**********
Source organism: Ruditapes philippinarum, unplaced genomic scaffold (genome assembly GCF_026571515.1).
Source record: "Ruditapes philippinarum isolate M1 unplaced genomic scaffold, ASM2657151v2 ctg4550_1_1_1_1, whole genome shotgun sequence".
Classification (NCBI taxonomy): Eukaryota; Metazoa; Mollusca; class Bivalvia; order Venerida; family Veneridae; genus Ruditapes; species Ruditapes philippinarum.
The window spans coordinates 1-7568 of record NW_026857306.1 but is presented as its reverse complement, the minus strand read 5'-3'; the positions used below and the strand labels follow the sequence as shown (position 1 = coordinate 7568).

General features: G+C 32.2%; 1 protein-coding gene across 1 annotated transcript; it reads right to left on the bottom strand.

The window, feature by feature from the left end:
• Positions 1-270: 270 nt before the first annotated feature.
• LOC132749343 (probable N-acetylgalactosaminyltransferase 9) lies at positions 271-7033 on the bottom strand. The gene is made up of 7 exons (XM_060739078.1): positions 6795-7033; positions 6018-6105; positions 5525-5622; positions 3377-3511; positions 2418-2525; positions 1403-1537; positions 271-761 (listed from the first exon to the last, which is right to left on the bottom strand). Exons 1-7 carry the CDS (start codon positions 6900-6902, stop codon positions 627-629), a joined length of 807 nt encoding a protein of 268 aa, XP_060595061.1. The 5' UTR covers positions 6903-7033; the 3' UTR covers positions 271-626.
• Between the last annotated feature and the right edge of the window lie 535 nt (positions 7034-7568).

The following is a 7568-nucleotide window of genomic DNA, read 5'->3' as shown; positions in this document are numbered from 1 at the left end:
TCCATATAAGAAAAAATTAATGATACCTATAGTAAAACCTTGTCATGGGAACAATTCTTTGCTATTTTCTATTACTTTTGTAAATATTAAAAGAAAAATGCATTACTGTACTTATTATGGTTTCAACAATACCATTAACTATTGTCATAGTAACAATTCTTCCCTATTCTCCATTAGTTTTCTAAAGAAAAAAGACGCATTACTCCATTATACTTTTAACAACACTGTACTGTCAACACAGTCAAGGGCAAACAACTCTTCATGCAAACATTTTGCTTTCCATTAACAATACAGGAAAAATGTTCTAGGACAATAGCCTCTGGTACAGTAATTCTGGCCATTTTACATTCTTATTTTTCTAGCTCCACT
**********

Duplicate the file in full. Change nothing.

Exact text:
Source organism: Ruditapes philippinarum, unplaced genomic scaffold (genome assembly GCF_026571515.1).
Source record: "Ruditapes philippinarum isolate M1 unplaced genomic scaffold, ASM2657151v2 ctg4550_1_1_1_1, whole genome shotgun sequence".
Classification (NCBI taxonomy): Eukaryota; Metazoa; Mollusca; class Bivalvia; order Venerida; family Veneridae; genus Ruditapes; species Ruditapes philippinarum.
The window spans coordinates 1-7568 of record NW_026857306.1 but is presented as its reverse complement, the minus strand read 5'-3'; the positions used below and the strand labels follow the sequence as shown (position 1 = coordinate 7568).

General features: G+C 32.2%; 1 protein-coding gene across 1 annotated transcript; it reads right to left on the bottom strand.

The window, feature by feature from the left end:
• Positions 1-270: 270 nt before the first annotated feature.
• LOC132749343 (probable N-acetylgalactosaminyltransferase 9) lies at positions 271-7033 on the bottom strand. The gene is made up of 7 exons (XM_060739078.1): positions 6795-7033; positions 6018-6105; positions 5525-5622; positions 3377-3511; positions 2418-2525; positions 1403-1537; positions 271-761 (listed from the first exon to the last, which is right to left on the bottom strand). Exons 1-7 carry the CDS (start codon positions 6900-6902, stop codon positions 627-629), a joined length of 807 nt encoding a protein of 268 aa, XP_060595061.1. The 5' UTR covers positions 6903-7033; the 3' UTR covers positions 271-626.
• Between the last annotated feature and the right edge of the window lie 535 nt (positions 7034-7568).

The following is a 7568-nucleotide window of genomic DNA, read 5'->3' as shown; positions in this document are numbered from 1 at the left end:
TCCATATAAGAAAAAATTAATGATACCTATAGTAAAACCTTGTCATGGGAACAATTCTTTGCTATTTTCTATTACTTTTGTAAATATTAAAAGAAAAATGCATTACTGTACTTATTATGGTTTCAACAATACCATTAACTATTGTCATAGTAACAATTCTTCCCTATTCTCCATTAGTTTTCTAAAGAAAAAAGACGCATTACTCCATTATACTTTTAACAACACTGTACTGTCAACACAGTCAAGGGCAAACAACTCTTCATGCAAACATTTTGCTTTCCATTAACAATACAGGAAAAATGTTCTAGGACAATAGCCTCTGGTACAGTAATTCTGGCCATTTTACATTCTTATTTTTCTAGCTCCACT